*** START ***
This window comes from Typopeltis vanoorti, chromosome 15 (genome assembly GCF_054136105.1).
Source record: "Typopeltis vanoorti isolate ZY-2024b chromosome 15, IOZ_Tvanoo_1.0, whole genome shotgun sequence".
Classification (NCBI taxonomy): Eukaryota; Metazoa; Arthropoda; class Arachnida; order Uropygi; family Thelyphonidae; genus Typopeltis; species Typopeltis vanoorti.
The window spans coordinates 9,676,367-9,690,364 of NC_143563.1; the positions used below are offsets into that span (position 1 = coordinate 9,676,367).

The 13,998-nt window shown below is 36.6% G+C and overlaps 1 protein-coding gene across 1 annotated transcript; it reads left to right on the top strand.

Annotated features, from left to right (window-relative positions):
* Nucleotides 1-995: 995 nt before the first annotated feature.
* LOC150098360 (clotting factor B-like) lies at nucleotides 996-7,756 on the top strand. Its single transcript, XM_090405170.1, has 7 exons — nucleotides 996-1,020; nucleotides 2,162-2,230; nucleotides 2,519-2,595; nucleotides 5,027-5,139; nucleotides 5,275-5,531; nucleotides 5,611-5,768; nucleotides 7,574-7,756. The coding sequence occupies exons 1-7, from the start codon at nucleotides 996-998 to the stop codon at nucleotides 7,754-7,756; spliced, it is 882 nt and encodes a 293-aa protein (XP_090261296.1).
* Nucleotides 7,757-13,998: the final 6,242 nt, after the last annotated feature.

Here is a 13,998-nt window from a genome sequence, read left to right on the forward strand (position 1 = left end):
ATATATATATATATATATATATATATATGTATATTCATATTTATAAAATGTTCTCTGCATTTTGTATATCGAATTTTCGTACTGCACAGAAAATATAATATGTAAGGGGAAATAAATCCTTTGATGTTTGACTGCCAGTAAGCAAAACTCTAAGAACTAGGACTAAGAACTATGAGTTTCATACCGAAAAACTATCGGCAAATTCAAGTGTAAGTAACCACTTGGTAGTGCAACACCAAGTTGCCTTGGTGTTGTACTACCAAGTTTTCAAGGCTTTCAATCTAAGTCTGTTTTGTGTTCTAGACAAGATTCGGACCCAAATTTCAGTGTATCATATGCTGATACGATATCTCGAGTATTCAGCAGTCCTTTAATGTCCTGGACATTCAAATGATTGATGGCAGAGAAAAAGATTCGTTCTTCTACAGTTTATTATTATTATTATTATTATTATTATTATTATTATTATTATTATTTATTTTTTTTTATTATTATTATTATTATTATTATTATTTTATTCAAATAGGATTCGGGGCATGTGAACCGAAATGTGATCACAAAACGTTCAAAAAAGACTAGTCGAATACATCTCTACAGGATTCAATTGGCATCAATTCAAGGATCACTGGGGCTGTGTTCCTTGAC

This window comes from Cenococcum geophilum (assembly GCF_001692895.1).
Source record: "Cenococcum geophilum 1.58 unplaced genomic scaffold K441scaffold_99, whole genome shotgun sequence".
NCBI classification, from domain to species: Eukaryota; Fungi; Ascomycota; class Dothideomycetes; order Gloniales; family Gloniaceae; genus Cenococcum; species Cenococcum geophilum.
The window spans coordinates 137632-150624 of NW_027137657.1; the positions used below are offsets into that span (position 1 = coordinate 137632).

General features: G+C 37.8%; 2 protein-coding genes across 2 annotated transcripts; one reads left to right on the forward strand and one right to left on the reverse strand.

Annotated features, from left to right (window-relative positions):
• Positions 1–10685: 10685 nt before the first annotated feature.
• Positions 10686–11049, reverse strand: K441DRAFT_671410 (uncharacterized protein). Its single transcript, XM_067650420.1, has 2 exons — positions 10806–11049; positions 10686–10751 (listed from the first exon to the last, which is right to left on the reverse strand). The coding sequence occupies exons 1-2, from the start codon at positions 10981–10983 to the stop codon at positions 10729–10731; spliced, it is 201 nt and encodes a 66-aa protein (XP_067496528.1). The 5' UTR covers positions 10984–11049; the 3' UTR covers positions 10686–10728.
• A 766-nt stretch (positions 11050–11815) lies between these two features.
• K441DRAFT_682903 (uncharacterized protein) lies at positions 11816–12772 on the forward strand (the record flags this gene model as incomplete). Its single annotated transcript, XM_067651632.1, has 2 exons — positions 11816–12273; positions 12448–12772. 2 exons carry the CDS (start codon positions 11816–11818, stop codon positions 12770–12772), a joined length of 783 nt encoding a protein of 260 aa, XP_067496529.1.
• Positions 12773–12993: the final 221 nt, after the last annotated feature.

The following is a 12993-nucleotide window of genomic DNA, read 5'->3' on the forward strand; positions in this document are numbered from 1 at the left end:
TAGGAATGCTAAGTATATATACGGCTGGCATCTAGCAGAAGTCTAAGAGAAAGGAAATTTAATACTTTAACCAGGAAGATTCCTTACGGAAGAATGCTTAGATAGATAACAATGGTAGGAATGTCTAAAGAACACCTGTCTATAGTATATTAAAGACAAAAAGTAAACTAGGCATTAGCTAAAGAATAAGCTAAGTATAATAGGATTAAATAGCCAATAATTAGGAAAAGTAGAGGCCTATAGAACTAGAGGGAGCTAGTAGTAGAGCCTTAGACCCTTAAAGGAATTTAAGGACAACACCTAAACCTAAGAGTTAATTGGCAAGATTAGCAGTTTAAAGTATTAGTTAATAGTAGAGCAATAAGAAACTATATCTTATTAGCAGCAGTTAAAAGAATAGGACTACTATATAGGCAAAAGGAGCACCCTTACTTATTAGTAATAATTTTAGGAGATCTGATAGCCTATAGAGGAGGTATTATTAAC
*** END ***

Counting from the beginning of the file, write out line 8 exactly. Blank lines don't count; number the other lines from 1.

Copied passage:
* LOC150098360 (clotting factor B-like) lies at nucleotides 996-7,756 on the top strand. Its single transcript, XM_090405170.1, has 7 exons — nucleotides 996-1,020; nucleotides 2,162-2,230; nucleotides 2,519-2,595; nucleotides 5,027-5,139; nucleotides 5,275-5,531; nucleotides 5,611-5,768; nucleotides 7,574-7,756. The coding sequence occupies exons 1-7, from the start codon at nucleotides 996-998 to the stop codon at nucleotides 7,754-7,756; spliced, it is 882 nt and encodes a 293-aa protein (XP_090261296.1).